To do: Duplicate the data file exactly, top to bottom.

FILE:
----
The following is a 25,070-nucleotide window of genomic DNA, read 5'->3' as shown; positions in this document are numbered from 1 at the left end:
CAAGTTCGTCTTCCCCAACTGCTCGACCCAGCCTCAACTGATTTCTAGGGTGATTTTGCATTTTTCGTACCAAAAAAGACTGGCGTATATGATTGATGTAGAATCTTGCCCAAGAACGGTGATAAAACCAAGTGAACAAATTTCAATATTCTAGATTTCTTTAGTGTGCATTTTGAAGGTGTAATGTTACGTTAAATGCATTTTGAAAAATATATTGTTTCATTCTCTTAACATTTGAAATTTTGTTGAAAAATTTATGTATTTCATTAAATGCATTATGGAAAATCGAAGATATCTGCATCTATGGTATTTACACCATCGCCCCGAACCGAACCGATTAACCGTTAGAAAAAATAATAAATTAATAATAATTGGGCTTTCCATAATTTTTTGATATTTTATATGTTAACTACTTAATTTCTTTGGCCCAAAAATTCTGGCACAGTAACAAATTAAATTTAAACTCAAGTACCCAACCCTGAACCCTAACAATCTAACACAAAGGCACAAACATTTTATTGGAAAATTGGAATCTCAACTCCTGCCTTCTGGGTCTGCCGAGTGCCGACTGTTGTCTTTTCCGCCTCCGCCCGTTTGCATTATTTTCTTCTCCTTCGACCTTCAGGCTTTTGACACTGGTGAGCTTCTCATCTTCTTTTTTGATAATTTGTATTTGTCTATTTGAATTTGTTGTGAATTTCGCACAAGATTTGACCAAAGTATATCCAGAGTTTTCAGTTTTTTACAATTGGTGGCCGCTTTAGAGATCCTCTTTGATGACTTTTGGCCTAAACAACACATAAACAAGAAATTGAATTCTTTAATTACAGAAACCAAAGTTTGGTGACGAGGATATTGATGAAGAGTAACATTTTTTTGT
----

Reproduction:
The following is a 25,070-nucleotide window of genomic DNA, read 5'->3' as shown; positions in this document are numbered from 1 at the left end:
CAAGTTCGTCTTCCCCAACTGCTCGACCCAGCCTCAACTGATTTCTAGGGTGATTTTGCATTTTTCGTACCAAAAAAGACTGGCGTATATGATTGATGTAGAATCTTGCCCAAGAACGGTGATAAAACCAAGTGAACAAATTTCAATATTCTAGATTTCTTTAGTGTGCATTTTGAAGGTGTAATGTTACGTTAAATGCATTTTGAAAAATATATTGTTTCATTCTCTTAACATTTGAAATTTTGTTGAAAAATTTATGTATTTCATTAAATGCATTATGGAAAATCGAAGATATCTGCATCTATGGTATTTACACCATCGCCCCGAACCGAACCGATTAACCGTTAGAAAAAATAATAAATTAATAATAATTGGGCTTTCCATAATTTTTTGATATTTTATATGTTAACTACTTAATTTCTTTGGCCCAAAAATTCTGGCACAGTAACAAATTAAATTTAAACTCAAGTACCCAACCCTGAACCCTAACAATCTAACACAAAGGCACAAACATTTTATTGGAAAATTGGAATCTCAACTCCTGCCTTCTGGGTCTGCCGAGTGCCGACTGTTGTCTTTTCCGCCTCCGCCCGTTTGCATTATTTTCTTCTCCTTCGACCTTCAGGCTTTTGACACTGGTGAGCTTCTCATCTTCTTTTTTGATAATTTGTATTTGTCTATTTGAATTTGTTGTGAATTTCGCACAAGATTTGACCAAAGTATATCCAGAGTTTTCAGTTTTTTACAATTGGTGGCCGCTTTAGAGATCCTCTTTGATGACTTTTGGCCTAAACAACACATAAACAAGAAATTGAATTCTTTAATTACAGAAACCAAAGTTTGGTGACGAGGATATTGATGAAGAGTAACATTTTTTTGT